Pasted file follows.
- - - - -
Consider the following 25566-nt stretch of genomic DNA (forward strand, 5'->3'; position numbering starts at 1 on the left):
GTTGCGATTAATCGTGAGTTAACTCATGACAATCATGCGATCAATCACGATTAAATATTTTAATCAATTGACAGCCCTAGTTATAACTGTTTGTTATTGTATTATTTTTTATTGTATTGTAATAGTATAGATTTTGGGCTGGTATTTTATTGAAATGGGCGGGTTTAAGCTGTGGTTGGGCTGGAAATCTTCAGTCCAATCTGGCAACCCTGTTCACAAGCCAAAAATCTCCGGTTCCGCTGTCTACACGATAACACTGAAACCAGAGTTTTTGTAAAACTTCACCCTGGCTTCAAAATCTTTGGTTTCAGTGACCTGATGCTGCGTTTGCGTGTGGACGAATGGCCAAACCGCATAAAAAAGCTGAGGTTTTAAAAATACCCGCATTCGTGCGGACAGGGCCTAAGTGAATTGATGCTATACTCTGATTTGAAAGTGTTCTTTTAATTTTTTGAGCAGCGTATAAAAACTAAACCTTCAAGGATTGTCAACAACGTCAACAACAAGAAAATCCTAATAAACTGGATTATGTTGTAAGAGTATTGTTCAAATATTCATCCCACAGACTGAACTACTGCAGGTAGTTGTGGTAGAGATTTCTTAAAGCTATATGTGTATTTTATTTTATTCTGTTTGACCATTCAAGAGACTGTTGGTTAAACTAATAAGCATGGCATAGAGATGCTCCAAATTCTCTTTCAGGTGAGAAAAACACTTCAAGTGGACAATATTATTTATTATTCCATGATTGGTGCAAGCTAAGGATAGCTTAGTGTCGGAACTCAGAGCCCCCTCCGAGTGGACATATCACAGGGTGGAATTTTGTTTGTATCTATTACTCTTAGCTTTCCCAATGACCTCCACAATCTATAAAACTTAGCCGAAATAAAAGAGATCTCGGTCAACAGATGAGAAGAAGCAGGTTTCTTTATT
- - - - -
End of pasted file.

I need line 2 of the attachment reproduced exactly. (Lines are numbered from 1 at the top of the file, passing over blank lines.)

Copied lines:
GTTGCGATTAATCGTGAGTTAACTCATGACAATCATGCGATCAATCACGATTAAATATTTTAATCAATTGACAGCCCTAGTTATAACTGTTTGTTATTGTATTATTTTTTATTGTATTGTAATAGTATAGATTTTGGGCTGGTATTTTATTGAAATGGGCGGGTTTAAGCTGTGGTTGGGCTGGAAATCTTCAGTCCAATCTGGCAACCCTGTTCACAAGCCAAAAATCTCCGGTTCCGCTGTCTACACGATAACACTGAAACCAGAGTTTTTGTAAAACTTCACCCTGGCTTCAAAATCTTTGGTTTCAGTGACCTGATGCTGCGTTTGCGTGTGGACGAATGGCCAAACCGCATAAAAAAGCTGAGGTTTTAAAAATACCCGCATTCGTGCGGACAGGGCCTAAGTGAATTGATGCTATACTCTGATTTGAAAGTGTTCTTTTAATTTTTTGAGCAGCGTATAAAAACTAAACCTTCAAGGATTGTCAACAACGTCAACAACAAGAAAATCCTAATAAACTGGATTATGTTGTAAGAGTATTGTTCAAATATTCATCCCACAGACTGAACTACTGCAGGTAGTTGTGGTAGAGATTTCTTAAAGCTATATGTGTATTTTATTTTATTCTGTTTGACCATTCAAGAGACTGTTGGTTAAACTAATAAGCATGGCATAGAGATGCTCCAAATTCTCTTTCAGGTGAGAAAAACACTTCAAGTGGACAATATTATTTATTATTCCATGATTGGTGCAAGCTAAGGATAGCTTAGTGTCGGAACTCAGAGCCCCCTCCGAGTGGACATATCACAGGGTGGAATTTTGTTTGTATCTATTACTCTTAGCTTTCCCAATGACCTCCACAATCTATAAAACTTAGCCGAAATAAAAGAGATCTCGGTCAACAGATGAGAAGAAGCAGGTTTCTTTATT